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Debt recycling

Discussion in 'Finance & Banking' started by dkmc, 2nd Aug, 2007.

  1. dkmc

    dkmc Well-Known Member

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    Can someone explain this technique to me with an example

    Say you have a ppor valued at 400k
    and loans of 250k

    revalue to 80% - = 230k of available equity - borrowed at 7.37%

    2 scenarios
    a) put it into something +vely geared - like navra fund
    b) put it into something -vely geared - like a new property

    Can someone explain the flow of money in these 2 situations

    Is there any point putting it into something into -vely geared property
    cheers
    dkmc
     
  2. nitro-nige

    nitro-nige Well-Known Member

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    DKMC

    Do you have another form of income?
    If so negative gearing would be a tax incentive.

    Nige.
     
  3. coopranos

    coopranos Well-Known Member

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    My understanding of debt recycling:
    Take income from +ve cashflow investments and put into non-deductible debt, then withdraw immediately from non-deductible debt and invest in income producing assets, thus making previously non-deductible debt deductible (to the portion that was used to invest in income producing assets).
    ie - $10k dividend from your $100k share portfolio (or perhaps the profit on the sale of some shares). Put this into your PPOR loan that has a redraw facility. Immediately redraw the amount you put in back into more shares. This $10k (or rather the interest on this $10k) becomes deductible, whereas before it was non-deductible. Next time you get a dividend you get not only $10k (assuming same divs) but also the div on the $10k you invested last year, so maybe $11k total.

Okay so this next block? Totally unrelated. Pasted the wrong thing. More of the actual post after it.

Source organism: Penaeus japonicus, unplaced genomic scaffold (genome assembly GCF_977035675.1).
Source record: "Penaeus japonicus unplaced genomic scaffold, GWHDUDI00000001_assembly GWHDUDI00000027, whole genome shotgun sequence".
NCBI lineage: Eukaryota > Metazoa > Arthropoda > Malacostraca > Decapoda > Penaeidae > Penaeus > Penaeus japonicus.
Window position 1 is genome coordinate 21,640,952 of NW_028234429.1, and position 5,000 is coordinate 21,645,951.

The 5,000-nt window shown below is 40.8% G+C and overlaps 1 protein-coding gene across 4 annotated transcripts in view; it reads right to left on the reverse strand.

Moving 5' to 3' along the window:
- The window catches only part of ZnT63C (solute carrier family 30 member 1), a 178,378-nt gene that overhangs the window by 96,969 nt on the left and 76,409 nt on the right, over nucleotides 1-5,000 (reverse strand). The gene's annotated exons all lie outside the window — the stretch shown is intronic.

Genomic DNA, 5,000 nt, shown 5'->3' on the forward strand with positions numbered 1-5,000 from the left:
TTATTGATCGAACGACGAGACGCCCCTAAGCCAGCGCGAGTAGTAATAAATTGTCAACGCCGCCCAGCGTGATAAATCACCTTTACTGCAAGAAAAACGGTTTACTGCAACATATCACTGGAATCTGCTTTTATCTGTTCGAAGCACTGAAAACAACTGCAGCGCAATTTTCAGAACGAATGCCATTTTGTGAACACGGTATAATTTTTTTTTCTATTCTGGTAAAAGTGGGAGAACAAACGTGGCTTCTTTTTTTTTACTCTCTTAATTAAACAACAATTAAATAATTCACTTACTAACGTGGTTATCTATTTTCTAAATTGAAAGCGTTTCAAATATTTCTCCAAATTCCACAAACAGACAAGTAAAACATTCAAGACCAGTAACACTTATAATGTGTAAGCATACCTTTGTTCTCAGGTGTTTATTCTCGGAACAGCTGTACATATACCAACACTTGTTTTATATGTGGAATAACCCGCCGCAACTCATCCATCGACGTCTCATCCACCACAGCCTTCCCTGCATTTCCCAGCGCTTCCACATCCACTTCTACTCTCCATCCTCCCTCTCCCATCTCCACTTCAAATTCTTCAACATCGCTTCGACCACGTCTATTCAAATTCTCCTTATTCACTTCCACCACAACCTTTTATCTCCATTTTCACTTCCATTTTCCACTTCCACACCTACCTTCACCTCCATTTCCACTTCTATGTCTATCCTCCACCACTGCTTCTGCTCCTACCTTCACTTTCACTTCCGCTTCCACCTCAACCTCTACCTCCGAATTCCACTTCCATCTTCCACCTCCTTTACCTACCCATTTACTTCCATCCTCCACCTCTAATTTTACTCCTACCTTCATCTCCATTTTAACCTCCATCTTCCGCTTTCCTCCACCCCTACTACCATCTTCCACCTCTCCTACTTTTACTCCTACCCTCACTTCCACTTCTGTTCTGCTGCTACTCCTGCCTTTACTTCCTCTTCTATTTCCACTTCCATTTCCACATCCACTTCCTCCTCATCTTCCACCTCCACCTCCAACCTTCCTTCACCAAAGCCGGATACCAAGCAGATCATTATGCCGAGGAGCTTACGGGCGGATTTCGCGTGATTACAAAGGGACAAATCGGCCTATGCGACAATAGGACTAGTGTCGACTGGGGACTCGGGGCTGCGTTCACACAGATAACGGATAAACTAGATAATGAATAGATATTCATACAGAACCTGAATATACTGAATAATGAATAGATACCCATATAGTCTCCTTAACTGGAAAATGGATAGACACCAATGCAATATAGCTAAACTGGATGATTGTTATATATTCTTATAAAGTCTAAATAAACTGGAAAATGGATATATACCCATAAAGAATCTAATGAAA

Repeat until you are fully deductible.
     
  4. Rob G.

    Rob G. Well-Known Member

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    PLEASE CORRECT ME IF I AM WRONG ......

    I believe that the ATO deems the repayment to be in proportion, so doesn't this method lose its effectiveness as the deductible proportion gets bigger ?

    e.g.

    Start with 100K non-deductible loan. Pay off 10k & redraw for investment that will derive assessable income means 10% ($10k) of loan is deductible.

    BUT when you next pay back in $10k, the ATO will deem that $9k is off the non-deductible part & $1k reduces your deductible. Redraw $10k for investment & now you have $81k non-deductible & $19k deductible. The problem is you are using borrowings of $20k for investment and yet only getting deductions for interest on $19k.

    Each successive repayment & redraw for income loses some effectiveness.

    Is this correct ?

    And if it is then starting with a 10% deductible $100k loan, repaying $10k & redrawing $10k for private purposes leaves you with $9k of deductible loan out of the $100k even if you had only parked private money there before withdrawing again - you have compromised you deductible part again.

    Have I missed something ??? It appears that redraw contaminates deductibility to me.

    I much prefer to keep separate accounts for flexibility and makes accounting at tax time very simple.

    Cheers,

    Rob
     
  5. Rod_WA

    Rod_WA Well-Known Member

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    Be very careful here. You need to keep your borrowings clearly separated, and the cleanest way to do this is with a separate loan for investment purposes, and NOT by using the redraw facility of your PPOR loan (or an offset savings account against the PPOR loan, for that matter).
    Set up a line of credit, against the equity in your PPOR, and use these borrowings to purchase shares/MFs. Then put the dividends into your PPOR loan. As the equity in the PPOR grows (and the loan value drops due to P&I payments + dividends), increase the LOC and buy more investments.